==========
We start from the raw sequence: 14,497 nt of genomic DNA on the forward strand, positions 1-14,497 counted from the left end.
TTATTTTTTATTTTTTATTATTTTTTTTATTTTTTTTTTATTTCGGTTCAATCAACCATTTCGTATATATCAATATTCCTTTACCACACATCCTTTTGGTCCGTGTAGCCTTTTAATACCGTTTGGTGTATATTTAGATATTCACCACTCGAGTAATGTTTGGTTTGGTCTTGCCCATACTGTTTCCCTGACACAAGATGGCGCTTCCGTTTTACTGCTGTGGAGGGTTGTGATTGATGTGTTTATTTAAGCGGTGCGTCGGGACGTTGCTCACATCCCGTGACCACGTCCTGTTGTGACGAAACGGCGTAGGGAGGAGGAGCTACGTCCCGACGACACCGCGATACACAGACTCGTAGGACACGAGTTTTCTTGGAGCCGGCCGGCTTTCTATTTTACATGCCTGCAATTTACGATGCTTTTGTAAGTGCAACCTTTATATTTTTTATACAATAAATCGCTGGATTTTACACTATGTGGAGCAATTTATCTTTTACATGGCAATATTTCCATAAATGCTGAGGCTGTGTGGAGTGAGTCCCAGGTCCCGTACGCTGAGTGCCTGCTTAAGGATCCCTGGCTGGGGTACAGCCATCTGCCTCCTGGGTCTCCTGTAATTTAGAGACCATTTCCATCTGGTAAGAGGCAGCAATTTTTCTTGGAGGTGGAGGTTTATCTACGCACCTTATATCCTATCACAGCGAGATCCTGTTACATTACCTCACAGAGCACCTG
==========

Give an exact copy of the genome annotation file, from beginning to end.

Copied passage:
We start from the raw sequence: 14,497 nt of genomic DNA on the forward strand, positions 1-14,497 counted from the left end.
TTATTTTTTATTTTTTATTATTTTTTTTATTTTTTTTTTATTTCGGTTCAATCAACCATTTCGTATATATCAATATTCCTTTACCACACATCCTTTTGGTCCGTGTAGCCTTTTAATACCGTTTGGTGTATATTTAGATATTCACCACTCGAGTAATGTTTGGTTTGGTCTTGCCCATACTGTTTCCCTGACACAAGATGGCGCTTCCGTTTTACTGCTGTGGAGGGTTGTGATTGATGTGTTTATTTAAGCGGTGCGTCGGGACGTTGCTCACATCCCGTGACCACGTCCTGTTGTGACGAAACGGCGTAGGGAGGAGGAGCTACGTCCCGACGACACCGCGATACACAGACTCGTAGGACACGAGTTTTCTTGGAGCCGGCCGGCTTTCTATTTTACATGCCTGCAATTTACGATGCTTTTGTAAGTGCAACCTTTATATTTTTTATACAATAAATCGCTGGATTTTACACTATGTGGAGCAATTTATCTTTTACATGGCAATATTTCCATAAATGCTGAGGCTGTGTGGAGTGAGTCCCAGGTCCCGTACGCTGAGTGCCTGCTTAAGGATCCCTGGCTGGGGTACAGCCATCTGCCTCCTGGGTCTCCTGTAATTTAGAGACCATTTCCATCTGGTAAGAGGCAGCAATTTTTCTTGGAGGTGGAGGTTTATCTACGCACCTTATATCCTATCACAGCGAGATCCTGTTACATTACCTCACAGAGCACCTG